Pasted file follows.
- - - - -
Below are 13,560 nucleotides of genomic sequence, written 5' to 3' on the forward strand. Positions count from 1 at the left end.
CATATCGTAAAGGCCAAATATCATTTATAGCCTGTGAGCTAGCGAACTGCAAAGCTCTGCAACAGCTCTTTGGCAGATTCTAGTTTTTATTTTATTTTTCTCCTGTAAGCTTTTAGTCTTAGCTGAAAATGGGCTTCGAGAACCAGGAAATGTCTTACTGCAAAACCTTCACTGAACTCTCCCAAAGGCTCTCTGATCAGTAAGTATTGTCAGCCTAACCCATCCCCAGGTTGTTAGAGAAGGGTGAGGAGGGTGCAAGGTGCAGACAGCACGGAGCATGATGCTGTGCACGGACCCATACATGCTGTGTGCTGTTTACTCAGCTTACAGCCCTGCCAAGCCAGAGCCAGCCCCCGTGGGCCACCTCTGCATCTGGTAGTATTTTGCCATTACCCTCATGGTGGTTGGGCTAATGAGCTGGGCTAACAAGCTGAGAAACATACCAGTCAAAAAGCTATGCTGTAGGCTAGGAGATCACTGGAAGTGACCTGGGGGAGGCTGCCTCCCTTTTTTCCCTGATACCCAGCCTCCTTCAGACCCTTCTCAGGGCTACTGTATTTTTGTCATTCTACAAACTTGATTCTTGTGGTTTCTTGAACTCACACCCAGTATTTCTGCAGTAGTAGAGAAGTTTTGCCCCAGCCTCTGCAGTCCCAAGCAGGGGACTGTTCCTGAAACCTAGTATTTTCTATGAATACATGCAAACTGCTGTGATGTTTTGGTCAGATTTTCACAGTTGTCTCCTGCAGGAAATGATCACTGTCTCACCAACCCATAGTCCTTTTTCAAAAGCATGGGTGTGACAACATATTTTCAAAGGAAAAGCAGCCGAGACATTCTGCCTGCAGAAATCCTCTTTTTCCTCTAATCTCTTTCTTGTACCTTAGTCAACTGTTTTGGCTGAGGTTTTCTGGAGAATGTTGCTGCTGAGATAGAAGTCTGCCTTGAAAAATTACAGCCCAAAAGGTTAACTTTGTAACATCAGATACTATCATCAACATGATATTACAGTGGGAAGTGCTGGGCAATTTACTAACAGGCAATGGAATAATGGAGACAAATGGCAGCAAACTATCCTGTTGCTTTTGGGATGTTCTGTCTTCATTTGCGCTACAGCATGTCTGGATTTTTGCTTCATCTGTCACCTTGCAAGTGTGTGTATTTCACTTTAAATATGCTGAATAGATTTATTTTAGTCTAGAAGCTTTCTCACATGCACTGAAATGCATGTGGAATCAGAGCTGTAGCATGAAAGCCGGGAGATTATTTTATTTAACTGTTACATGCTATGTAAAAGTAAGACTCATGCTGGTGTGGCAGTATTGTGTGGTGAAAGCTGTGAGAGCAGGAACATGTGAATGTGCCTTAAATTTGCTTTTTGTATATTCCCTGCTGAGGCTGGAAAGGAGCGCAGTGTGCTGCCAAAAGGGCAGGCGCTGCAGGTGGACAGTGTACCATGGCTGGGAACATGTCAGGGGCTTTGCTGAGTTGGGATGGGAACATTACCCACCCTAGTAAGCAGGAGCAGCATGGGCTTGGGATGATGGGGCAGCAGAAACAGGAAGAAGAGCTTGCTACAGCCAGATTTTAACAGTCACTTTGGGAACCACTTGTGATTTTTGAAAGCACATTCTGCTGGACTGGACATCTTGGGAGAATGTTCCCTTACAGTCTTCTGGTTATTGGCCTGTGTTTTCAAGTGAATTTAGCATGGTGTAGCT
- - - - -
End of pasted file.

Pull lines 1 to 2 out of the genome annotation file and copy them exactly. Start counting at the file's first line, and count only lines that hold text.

Below are 13,560 nucleotides of genomic sequence, written 5' to 3' on the forward strand. Positions count from 1 at the left end.
CATATCGTAAAGGCCAAATATCATTTATAGCCTGTGAGCTAGCGAACTGCAAAGCTCTGCAACAGCTCTTTGGCAGATTCTAGTTTTTATTTTATTTTTCTCCTGTAAGCTTTTAGTCTTAGCTGAAAATGGGCTTCGAGAACCAGGAAATGTCTTACTGCAAAACCTTCACTGAACTCTCCCAAAGGCTCTCTGATCAGTAAGTATTGTCAGCCTAACCCATCCCCAGGTTGTTAGAGAAGGGTGAGGAGGGTGCAAGGTGCAGACAGCACGGAGCATGATGCTGTGCACGGACCCATACATGCTGTGTGCTGTTTACTCAGCTTACAGCCCTGCCAAGCCAGAGCCAGCCCCCGTGGGCCACCTCTGCATCTGGTAGTATTTTGCCATTACCCTCATGGTGGTTGGGCTAATGAGCTGGGCTAACAAGCTGAGAAACATACCAGTCAAAAAGCTATGCTGTAGGCTAGGAGATCACTGGAAGTGACCTGGGGGAGGCTGCCTCCCTTTTTTCCCTGATACCCAGCCTCCTTCAGACCCTTCTCAGGGCTACTGTATTTTTGTCATTCTACAAACTTGATTCTTGTGGTTTCTTGAACTCACACCCAGTATTTCTGCAGTAGTAGAGAAGTTTTGCCCCAGCCTCTGCAGTCCCAAGCAGGGGACTGTTCCTGAAACCTAGTATTTTCTATGAATACATGCAAACTGCTGTGATGTTTTGGTCAGATTTTCACAGTTGTCTCCTGCAGGAAATGATCACTGTCTCACCAACCCATAGTCCTTTTTCAAAAGCATGGGTGTGACAACATATTTTCAAAGGAAAAGCAGCCGAGACATTCTGCCTGCAGAAATCCTCTTTTTCCTCTAATCTCTTTCTTGTACCTTAGTCAACTGTTTTGGCTGAGGTTTTCTGGAGAATGTTGCTGCTGAGATAGAAGTCTGCCTTGAAAAATTACAGCCCAAAAGGTTAACTTTGTAACATCAGATACTATCATCAACATGATATTACAGTGGGAAGTGCTGGGCAATTTACTAACAGGCAATGGAATAATGGAGACAAATGGCAGCAAACTATCCTGTTGCTTTTGGGATGTTCTGTCTTCATTTGCGCTACAGCATGTCTGGATTTTTGCTTCATCTGTCACCTTGCAAGTGTGTGTATTTCACTTTAAATATGCTGAATAGATTTATTTTAGTCTAGAAGCTTTCTCACATGCACTGAAATGCATGTGGAATCAGAGCTGTAGCATGAAAGCCGGGAGATTATTTTATTTAACTGTTACATGCTATGTAAAAGTAAGACTCATGCTGGTGTGGCAGTATTGTGTGGTGAAAGCTGTGAGAGCAGGAACATGTGAATGTGCCTTAAATTTGCTTTTTGTATATTCCCTGCTGAGGCTGGAAAGGAGCGCAGTGTGCTGCCAAAAGGGCAGGCGCTGCAGGTGGACAGTGTACCATGGCTGGGAACATGTCAGGGGCTTTGCTGAGTTGGGATGGGAACATTACCCACCCTAGTAAGCAGGAGCAGCATGGGCTTGGGATGATGGGGCAGCAGAAACAGGAAGAAGAGCTTGCTACAGCCAGATTTTAACAGTCACTTTGGGAACCACTTGTGATTTTTGAAAGCACATTCTGCTGGACTGGACATCTTGGGAGAATGTTCCCTTACAGTCTTCTGGTTATTGGCCTGTGTTTTCAAGTGAATTTAGCATGGTGTAGCT